"Lenora, (her real name was different) it's been my experience that those who embrace a postmodern framework, are not even consistent within their own worldview, but merely particular in what they choose to believe corresponds to reality."

With regard to this statement, I think it's obvious that those who embrace the postmodern mood, whether they realize it or not, pick and choose from reality to suit their desires. For example, we don't see too many postmodernists who disbelieve in the existence of gravity and proceed to prove this by jumping off of buildings and flapping their arms in an effort to fly. I think it's fair to assume that most — if not all postmodernists — passionately believe that while out driving it's a rather sound idea to stop their cars at a red light. In short, relativists are almost never true relativists. Perhaps the only true relativists are those who live within the confines of an insane asylum.

I think it's interesting to note that questions lying within the category of ethics seem to get stressed by postmodernists as being relative — as being a matter of personal choice — more often than other aspects of existence. Ethics is a branch in philosophy that deals with understanding and establishing a governing system of principles concerning what is right and wrong for an individual or a body of people. This is an area of which, particularly in its Christian expression, often has the annoying tendency to clash with the insatiable desires of the flesh. Some of those (not all) who follow the philosophy of postmodernism are really sensualists, who are merely attempting to legitimize their sinful behavior through the comfort of a fashionable and licentious system of thought.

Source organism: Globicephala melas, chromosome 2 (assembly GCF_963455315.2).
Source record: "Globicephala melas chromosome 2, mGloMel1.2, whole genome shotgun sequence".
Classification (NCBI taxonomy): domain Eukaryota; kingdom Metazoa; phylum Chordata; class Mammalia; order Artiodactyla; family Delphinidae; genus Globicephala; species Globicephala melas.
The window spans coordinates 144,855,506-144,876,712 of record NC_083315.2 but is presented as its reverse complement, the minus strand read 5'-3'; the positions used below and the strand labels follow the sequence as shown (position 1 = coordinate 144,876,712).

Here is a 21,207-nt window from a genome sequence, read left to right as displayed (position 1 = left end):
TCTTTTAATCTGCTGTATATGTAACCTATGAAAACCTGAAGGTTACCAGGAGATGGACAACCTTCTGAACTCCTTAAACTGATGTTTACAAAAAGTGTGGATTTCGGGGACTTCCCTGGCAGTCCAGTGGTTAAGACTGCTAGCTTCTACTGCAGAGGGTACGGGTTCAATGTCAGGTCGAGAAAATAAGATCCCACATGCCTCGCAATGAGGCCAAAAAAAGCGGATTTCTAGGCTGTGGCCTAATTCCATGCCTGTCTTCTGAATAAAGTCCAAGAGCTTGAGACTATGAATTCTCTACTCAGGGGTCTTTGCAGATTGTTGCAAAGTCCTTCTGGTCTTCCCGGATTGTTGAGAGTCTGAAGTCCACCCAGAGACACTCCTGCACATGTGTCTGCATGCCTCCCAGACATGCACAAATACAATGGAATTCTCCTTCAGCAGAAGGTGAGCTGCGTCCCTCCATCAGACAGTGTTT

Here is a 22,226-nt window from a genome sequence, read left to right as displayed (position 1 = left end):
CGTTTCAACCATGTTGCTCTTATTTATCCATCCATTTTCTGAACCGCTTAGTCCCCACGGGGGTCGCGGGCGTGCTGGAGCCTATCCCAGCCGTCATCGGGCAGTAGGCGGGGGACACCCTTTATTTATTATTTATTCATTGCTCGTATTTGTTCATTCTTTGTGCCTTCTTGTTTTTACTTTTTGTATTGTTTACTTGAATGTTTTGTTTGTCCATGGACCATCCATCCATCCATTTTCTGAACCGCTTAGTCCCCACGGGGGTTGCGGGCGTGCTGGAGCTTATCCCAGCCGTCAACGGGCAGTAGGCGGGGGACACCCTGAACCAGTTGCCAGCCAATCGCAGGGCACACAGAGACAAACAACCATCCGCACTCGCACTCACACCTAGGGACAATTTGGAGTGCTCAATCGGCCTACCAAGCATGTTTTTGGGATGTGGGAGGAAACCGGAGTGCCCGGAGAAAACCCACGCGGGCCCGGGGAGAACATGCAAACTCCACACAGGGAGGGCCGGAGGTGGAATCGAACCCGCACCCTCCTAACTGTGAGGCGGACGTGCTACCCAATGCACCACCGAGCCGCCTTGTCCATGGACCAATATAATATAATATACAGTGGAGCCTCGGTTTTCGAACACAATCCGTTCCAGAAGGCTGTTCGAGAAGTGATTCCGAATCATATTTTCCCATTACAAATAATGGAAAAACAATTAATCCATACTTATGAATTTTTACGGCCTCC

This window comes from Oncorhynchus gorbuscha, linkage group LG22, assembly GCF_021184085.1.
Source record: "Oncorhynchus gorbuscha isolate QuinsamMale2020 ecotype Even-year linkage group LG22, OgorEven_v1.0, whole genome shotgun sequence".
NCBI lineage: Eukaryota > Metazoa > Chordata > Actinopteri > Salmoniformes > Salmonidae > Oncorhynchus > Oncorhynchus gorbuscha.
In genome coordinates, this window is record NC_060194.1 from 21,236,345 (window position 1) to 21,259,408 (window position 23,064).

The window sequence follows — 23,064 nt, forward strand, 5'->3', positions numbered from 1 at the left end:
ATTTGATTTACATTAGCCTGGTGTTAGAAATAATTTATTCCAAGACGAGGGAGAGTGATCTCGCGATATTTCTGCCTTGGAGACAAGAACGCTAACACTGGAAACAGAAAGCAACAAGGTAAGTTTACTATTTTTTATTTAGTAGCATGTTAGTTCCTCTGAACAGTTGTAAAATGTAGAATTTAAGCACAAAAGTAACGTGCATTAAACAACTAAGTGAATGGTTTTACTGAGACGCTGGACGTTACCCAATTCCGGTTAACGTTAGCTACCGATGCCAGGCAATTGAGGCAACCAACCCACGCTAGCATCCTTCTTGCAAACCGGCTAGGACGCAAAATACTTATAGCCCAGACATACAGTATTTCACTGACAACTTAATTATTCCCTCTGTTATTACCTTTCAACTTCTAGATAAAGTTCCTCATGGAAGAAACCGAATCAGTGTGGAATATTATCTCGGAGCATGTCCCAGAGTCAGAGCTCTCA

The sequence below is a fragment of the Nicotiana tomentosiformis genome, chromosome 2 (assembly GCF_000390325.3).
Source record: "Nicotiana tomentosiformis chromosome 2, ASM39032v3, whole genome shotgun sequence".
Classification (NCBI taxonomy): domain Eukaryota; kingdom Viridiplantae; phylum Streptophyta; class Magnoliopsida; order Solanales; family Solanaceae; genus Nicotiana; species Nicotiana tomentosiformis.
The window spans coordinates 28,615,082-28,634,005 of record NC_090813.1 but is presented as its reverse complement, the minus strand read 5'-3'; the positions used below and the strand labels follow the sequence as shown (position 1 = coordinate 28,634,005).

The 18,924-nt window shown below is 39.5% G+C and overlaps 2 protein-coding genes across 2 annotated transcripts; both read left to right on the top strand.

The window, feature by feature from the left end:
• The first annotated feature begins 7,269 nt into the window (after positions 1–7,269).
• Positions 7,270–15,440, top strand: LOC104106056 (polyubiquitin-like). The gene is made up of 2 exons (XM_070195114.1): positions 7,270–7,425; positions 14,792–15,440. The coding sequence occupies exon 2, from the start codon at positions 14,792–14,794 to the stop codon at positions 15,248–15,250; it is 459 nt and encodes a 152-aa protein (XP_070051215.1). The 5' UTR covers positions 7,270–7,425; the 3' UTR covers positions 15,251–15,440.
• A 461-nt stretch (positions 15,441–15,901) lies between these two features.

At one point in the conversation, I tried to convince her of the existence of a uniform, transcendent reality for us all, by giving an example of a universal, which is something that is true for all people at all times and in all places. It was an obvious, graphic example of an injustice committed against an old lady. Offering forceful narratives and concrete examples reflecting human experience (rather than focusing solely on abstract philosophy) can be particularly effective in reaching postmodernists since they exalt experience and narrative. I imagine this story had an affect on her, because within her worldview, if she wishes to remain consistent concerning her conception of the cosmos, namely, the belief that all personal perceptions are equally valid, then she must acknowledge the validity of actions committed by some of the most corrupt individuals and governments in history.

Among the vast assortment of negative consequences postmodernism produces, one of the worst is the isolation, fragmentation, and alienation brought about through the privatization of experience. Tragically, our culture (it's infected the church as well) is becoming increasingly like this, containing unmoored individuals adrift within their own tiny little worlds, running away from reality, constructing what they believe should be right and wrong. Perhaps actual cases of individuals indulging in the absurd fantasy of solipsism (the belief that only the self exists and reality merely reflects changes from within the self) will rise in years to come. Whether or not it will, some already live (in a way) as if they are the only individuals in existence. Our general culture is becoming increasingly composed of more and more separate, intensely personal subcultures. It's breaking down. Predictably, as a result, we have a nation where — as in the days of the judges of Israel, "Everyone did what was right in his own eyes."

This article is provided as a ministry of Third Millennium Ministries (Thirdmill). If you have a question about this article, please email our Theological Editor.